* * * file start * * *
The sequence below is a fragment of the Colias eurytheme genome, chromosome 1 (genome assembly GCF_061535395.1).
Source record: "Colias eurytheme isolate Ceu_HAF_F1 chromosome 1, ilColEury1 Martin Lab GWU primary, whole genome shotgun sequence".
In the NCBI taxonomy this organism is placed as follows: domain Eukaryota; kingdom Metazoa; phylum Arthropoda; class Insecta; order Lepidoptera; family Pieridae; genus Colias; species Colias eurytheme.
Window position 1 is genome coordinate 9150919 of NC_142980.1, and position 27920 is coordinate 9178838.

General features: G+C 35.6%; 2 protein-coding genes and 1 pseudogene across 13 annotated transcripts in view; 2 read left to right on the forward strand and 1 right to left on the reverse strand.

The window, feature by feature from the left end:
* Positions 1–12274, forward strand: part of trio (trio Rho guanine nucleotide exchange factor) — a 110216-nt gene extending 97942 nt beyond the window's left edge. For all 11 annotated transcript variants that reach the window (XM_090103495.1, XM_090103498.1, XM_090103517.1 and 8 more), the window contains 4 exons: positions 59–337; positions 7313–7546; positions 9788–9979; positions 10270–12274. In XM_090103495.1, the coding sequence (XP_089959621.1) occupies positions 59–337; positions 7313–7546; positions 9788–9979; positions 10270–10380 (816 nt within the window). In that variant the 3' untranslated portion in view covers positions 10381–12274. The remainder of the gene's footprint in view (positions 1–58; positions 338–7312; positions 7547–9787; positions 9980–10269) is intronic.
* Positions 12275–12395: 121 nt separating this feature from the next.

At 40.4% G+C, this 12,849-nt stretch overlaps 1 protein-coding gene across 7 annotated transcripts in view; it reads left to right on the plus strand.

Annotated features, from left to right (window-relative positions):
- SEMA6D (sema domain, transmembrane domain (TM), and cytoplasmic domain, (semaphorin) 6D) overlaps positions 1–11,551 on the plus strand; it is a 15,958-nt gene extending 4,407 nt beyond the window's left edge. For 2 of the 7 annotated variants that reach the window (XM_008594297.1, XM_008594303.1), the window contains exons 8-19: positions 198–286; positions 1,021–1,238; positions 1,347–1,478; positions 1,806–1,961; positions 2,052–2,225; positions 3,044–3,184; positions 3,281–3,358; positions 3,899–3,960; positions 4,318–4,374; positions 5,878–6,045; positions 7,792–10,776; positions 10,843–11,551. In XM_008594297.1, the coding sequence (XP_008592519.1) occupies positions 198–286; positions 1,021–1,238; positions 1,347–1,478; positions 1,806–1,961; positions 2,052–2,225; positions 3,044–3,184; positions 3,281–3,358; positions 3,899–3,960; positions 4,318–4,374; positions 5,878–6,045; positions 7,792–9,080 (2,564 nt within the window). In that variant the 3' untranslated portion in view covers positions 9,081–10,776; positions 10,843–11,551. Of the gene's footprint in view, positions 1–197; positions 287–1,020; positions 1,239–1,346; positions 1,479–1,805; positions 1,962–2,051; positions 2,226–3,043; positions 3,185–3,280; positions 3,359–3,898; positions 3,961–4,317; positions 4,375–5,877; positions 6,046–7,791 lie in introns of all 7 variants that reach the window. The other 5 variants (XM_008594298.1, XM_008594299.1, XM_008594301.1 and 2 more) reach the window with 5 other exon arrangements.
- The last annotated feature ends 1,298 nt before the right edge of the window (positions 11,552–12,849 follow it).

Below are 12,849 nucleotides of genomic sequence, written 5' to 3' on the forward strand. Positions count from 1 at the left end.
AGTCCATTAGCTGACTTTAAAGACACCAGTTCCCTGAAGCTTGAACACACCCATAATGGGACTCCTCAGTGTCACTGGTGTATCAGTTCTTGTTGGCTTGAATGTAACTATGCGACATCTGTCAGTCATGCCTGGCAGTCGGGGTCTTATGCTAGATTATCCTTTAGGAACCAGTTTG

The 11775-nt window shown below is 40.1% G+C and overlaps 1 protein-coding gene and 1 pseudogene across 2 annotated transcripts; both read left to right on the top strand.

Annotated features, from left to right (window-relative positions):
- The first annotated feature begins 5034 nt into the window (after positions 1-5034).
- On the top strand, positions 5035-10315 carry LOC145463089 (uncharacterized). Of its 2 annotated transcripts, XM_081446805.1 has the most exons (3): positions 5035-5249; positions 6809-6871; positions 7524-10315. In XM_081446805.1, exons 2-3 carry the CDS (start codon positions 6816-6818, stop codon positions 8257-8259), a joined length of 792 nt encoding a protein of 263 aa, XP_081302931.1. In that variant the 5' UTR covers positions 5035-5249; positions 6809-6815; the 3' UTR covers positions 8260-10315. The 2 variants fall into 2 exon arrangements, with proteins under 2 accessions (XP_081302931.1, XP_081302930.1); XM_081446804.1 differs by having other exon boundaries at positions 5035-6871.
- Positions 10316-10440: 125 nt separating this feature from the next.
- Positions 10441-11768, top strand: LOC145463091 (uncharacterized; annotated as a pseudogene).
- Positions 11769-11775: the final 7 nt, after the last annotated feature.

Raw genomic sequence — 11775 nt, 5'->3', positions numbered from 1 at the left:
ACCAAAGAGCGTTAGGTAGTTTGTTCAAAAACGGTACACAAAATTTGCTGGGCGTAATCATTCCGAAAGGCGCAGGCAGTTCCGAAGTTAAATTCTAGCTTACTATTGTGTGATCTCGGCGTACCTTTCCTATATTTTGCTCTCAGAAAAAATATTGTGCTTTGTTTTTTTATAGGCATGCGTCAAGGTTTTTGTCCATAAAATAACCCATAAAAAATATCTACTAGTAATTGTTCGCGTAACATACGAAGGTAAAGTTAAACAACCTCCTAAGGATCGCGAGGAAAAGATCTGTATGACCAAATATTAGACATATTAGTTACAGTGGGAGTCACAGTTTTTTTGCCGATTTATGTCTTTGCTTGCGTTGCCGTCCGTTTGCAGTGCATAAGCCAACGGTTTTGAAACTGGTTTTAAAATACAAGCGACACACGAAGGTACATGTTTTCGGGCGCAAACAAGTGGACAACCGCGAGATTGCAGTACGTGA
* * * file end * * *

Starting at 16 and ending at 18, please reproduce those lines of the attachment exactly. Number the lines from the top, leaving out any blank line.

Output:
Annotated features, from left to right (window-relative positions):
- The first annotated feature begins 5034 nt into the window (after positions 1-5034).
- On the top strand, positions 5035-10315 carry LOC145463089 (uncharacterized). Of its 2 annotated transcripts, XM_081446805.1 has the most exons (3): positions 5035-5249; positions 6809-6871; positions 7524-10315. In XM_081446805.1, exons 2-3 carry the CDS (start codon positions 6816-6818, stop codon positions 8257-8259), a joined length of 792 nt encoding a protein of 263 aa, XP_081302931.1. In that variant the 5' UTR covers positions 5035-5249; positions 6809-6815; the 3' UTR covers positions 8260-10315. The 2 variants fall into 2 exon arrangements, with proteins under 2 accessions (XP_081302931.1, XP_081302930.1); XM_081446804.1 differs by having other exon boundaries at positions 5035-6871.